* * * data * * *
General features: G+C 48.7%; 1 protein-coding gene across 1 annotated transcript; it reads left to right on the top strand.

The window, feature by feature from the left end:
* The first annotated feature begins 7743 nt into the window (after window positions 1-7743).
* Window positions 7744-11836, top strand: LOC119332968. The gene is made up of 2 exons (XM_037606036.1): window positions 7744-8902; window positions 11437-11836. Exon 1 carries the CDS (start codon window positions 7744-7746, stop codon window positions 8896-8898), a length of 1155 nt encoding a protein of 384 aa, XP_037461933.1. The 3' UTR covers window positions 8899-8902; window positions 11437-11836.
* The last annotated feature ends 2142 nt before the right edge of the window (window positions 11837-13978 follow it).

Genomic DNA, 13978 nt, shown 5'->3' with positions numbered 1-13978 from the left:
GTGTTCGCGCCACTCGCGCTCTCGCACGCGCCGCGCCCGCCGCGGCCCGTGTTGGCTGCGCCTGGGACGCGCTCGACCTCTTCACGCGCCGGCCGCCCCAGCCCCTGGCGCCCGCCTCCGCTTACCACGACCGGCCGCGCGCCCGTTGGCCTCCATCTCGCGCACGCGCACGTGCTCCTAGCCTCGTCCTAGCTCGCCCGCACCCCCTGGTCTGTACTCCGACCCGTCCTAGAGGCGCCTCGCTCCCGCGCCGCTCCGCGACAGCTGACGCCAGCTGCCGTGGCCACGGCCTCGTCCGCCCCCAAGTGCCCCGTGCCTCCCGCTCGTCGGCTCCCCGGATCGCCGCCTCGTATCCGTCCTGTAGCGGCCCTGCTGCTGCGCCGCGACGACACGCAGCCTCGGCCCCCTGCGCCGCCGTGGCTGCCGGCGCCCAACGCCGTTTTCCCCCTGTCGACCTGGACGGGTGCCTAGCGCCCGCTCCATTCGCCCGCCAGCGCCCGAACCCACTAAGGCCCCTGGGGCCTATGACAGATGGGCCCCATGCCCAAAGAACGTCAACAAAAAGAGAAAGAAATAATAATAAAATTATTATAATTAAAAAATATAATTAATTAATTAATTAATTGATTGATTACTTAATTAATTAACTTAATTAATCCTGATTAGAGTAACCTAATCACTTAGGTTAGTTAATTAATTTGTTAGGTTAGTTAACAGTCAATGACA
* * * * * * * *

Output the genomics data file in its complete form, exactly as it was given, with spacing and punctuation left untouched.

General features: G+C 48.7%; 1 protein-coding gene across 1 annotated transcript; it reads left to right on the top strand.

The window, feature by feature from the left end:
* The first annotated feature begins 7743 nt into the window (after window positions 1-7743).
* Window positions 7744-11836, top strand: LOC119332968. The gene is made up of 2 exons (XM_037606036.1): window positions 7744-8902; window positions 11437-11836. Exon 1 carries the CDS (start codon window positions 7744-7746, stop codon window positions 8896-8898), a length of 1155 nt encoding a protein of 384 aa, XP_037461933.1. The 3' UTR covers window positions 8899-8902; window positions 11437-11836.
* The last annotated feature ends 2142 nt before the right edge of the window (window positions 11837-13978 follow it).

Genomic DNA, 13978 nt, shown 5'->3' with positions numbered 1-13978 from the left:
GTGTTCGCGCCACTCGCGCTCTCGCACGCGCCGCGCCCGCCGCGGCCCGTGTTGGCTGCGCCTGGGACGCGCTCGACCTCTTCACGCGCCGGCCGCCCCAGCCCCTGGCGCCCGCCTCCGCTTACCACGACCGGCCGCGCGCCCGTTGGCCTCCATCTCGCGCACGCGCACGTGCTCCTAGCCTCGTCCTAGCTCGCCCGCACCCCCTGGTCTGTACTCCGACCCGTCCTAGAGGCGCCTCGCTCCCGCGCCGCTCCGCGACAGCTGACGCCAGCTGCCGTGGCCACGGCCTCGTCCGCCCCCAAGTGCCCCGTGCCTCCCGCTCGTCGGCTCCCCGGATCGCCGCCTCGTATCCGTCCTGTAGCGGCCCTGCTGCTGCGCCGCGACGACACGCAGCCTCGGCCCCCTGCGCCGCCGTGGCTGCCGGCGCCCAACGCCGTTTTCCCCCTGTCGACCTGGACGGGTGCCTAGCGCCCGCTCCATTCGCCCGCCAGCGCCCGAACCCACTAAGGCCCCTGGGGCCTATGACAGATGGGCCCCATGCCCAAAGAACGTCAACAAAAAGAGAAAGAAATAATAATAAAATTATTATAATTAAAAAATATAATTAATTAATTAATTAATTGATTGATTACTTAATTAATTAACTTAATTAATCCTGATTAGAGTAACCTAATCACTTAGGTTAGTTAATTAATTTGTTAGGTTAGTTAACAGTCAATGACA